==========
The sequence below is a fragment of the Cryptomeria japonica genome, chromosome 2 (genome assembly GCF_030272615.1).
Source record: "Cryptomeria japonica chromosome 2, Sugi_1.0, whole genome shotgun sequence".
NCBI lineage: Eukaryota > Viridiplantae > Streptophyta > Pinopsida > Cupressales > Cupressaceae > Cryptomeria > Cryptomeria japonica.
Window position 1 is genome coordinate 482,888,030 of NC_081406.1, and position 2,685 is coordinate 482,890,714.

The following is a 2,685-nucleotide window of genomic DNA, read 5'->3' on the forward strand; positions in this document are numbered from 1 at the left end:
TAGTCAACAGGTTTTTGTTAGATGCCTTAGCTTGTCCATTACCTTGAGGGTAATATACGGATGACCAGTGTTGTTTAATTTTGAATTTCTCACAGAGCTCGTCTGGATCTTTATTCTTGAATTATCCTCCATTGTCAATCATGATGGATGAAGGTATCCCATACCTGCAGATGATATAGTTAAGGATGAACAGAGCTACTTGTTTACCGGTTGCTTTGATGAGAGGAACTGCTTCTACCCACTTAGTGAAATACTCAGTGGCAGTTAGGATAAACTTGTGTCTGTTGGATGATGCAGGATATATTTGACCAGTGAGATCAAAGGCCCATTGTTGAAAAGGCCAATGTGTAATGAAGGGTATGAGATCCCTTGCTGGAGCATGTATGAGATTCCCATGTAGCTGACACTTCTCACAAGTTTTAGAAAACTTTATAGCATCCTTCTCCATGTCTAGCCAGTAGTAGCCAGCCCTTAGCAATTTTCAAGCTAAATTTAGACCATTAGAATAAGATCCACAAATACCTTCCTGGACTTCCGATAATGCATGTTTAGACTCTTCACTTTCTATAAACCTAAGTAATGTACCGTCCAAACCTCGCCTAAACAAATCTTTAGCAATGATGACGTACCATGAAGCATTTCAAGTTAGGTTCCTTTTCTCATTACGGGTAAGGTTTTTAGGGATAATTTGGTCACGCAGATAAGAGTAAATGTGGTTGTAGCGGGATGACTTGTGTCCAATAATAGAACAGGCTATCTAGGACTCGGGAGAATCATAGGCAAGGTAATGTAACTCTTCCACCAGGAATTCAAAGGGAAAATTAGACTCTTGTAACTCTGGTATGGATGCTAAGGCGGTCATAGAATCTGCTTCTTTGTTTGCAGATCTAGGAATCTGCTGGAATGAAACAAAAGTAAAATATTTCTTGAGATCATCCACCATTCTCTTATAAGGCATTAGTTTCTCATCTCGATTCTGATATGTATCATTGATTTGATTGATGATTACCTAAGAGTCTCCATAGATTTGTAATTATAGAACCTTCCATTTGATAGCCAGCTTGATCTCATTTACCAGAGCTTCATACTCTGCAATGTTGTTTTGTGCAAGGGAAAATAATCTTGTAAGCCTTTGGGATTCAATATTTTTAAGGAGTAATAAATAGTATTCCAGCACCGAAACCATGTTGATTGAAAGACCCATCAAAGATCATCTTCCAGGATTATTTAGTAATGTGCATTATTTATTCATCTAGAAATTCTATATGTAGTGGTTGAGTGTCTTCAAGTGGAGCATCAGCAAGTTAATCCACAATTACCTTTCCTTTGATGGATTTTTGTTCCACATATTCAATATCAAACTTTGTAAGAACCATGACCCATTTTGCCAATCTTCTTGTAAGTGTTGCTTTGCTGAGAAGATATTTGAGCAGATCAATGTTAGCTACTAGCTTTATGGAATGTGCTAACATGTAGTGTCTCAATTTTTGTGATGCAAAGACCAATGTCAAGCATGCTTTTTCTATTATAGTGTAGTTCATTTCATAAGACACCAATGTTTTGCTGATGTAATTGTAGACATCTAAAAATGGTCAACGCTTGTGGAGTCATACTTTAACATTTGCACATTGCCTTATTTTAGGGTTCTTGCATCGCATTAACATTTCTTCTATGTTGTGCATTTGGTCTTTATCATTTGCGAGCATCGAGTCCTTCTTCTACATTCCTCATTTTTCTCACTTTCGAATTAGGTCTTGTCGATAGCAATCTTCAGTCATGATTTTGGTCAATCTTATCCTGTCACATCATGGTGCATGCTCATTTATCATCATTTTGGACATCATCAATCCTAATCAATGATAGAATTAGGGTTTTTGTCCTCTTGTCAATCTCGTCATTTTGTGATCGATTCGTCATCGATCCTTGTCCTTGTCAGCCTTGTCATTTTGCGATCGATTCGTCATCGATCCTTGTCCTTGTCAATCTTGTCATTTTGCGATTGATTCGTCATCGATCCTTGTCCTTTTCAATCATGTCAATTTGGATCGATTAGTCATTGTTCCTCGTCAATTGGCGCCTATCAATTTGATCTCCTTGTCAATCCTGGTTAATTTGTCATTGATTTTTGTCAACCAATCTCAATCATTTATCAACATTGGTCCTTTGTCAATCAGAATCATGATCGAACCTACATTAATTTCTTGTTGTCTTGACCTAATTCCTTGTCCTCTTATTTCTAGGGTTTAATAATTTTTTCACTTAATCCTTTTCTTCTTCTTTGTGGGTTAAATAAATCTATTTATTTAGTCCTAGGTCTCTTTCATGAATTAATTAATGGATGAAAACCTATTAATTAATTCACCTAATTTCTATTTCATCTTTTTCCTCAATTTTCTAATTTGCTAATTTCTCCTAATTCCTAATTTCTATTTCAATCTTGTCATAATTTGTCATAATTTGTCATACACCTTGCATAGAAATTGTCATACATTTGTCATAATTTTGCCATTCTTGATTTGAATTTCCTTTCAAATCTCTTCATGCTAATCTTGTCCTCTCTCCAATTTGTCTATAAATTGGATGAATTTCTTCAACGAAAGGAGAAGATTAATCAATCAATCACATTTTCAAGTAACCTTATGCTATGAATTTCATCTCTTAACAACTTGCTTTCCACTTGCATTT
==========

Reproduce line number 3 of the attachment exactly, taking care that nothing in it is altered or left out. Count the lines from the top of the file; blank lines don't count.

NCBI lineage: Eukaryota > Viridiplantae > Streptophyta > Pinopsida > Cupressales > Cupressaceae > Cryptomeria > Cryptomeria japonica.